Generators are more common than ever before as families look for helpful solutions for off-grid or backup power. A good generator can power a home or campsite with ease so you aren’t without important devices or creature comforts. The problem is that those with no prior experience could put themselves at risk through misuse.
Generators are capable of starting fires is used improperly. Generators that use propane or gas are the most dangerous because of the fuel and risks over improper storage or use.
However, there are still fire risks associated with solar power generators. The more responsible you are when setting up and using a generator, the lower your risk.
This idea that isn’t just gas generators that are problematic may come as a surprise. So it is important that we go over some of the different risk factors and precautions for both types of generators. Below you will learn more about the following.
- Why gas generators are so dangerous
- The types of fires caused by gas generators
- Why there are also fire risks when dealing with solar installations
- What you can do to reduce the risk of fire
Table of Contents
Why do generators cause fires?
The first thing to consider here is why a generator may be such a fire hazard. We’re going to start by focusing on propane and gas generators that require fuel to start.
While these aren’t as popular anymore, many homes still have them tucked away in a garage somewhere. These older models are even more dangerous if they weren’t maintained or stored properly or if they are faulty through old age.
The use of flammable fuel like propane is the biggest concern here. A spark from a campfire or cigarette can ignite fumes and tanks of fuel can explode.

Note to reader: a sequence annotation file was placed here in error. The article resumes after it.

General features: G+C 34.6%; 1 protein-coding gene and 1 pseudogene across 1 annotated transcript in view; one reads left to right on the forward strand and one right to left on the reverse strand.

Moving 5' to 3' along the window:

Then there is the risk that comes from electrical faults from the generator itself. Bad wiring and connections can lead to short circuits and other catalysts that spark fires.
Finally, there is the fact that too many generator owners don’t set their generators and fuel up in a safe space.
The best way to avoid fires caused by generators is to take as many precautions as possible when setting up, storing, and maintaining your generator and fuel.
Setting up a generator means more than taking it out of storage, adding the fuel or panel, and turning it on.
What types of fires are caused by generators?
Generator explosions and electrical fires can lead to substantial wildfire and property fires depending on the situation.
Property fires can occur when owners use generators too close to their homes. They may set it up just outside the back door or mistakenly believe that they are safe to use it in a garage with the door open.
If the generator catches fire then this can easily spread to flammable materials on the property. These situations are made even worse when people run generators overnight unsupervised or leave fuel supplies next to the generator.
Then there are the risks of wildfires. Generators are a great idea when out on camping trips as they supply power to essential appliances on the campsite or in an RV.
However, there are the same risks that come from placing a generator in the wrong place or leaving it unattended. A generator that catches fire in the great outdoors can quickly ignite vegetation and cause substantial bushfires.
The same is true for any propane tanks that catch fire.
A real-life example of the dangers of generators comes from California during a public safety power shut-off.
The purpose of these shut-off periods is to reduce the risk from any damaged power lines. In this situation, officials cut the power to 48,000 people in the Sierra foothills.
Naturally, many turned to alternative forms of power generation in order to keep the electricity flowing.
But, not all residents were up to speed on generator safety and there were some severe fires. As areas like California struggle more with wildfires and the need for these large-scale planned blackouts, the demand for generators will rise.
Without better information on generator safety, the risk of subsequent fire could also increase.
Can solar power generators catch fire?
So far, we have focused mostly on propane generators and other systems with dangerous flammable fuels.
It is easy to see why these pose such a risk because you are dealing with two dangerous elements with the fuel and the electrical device.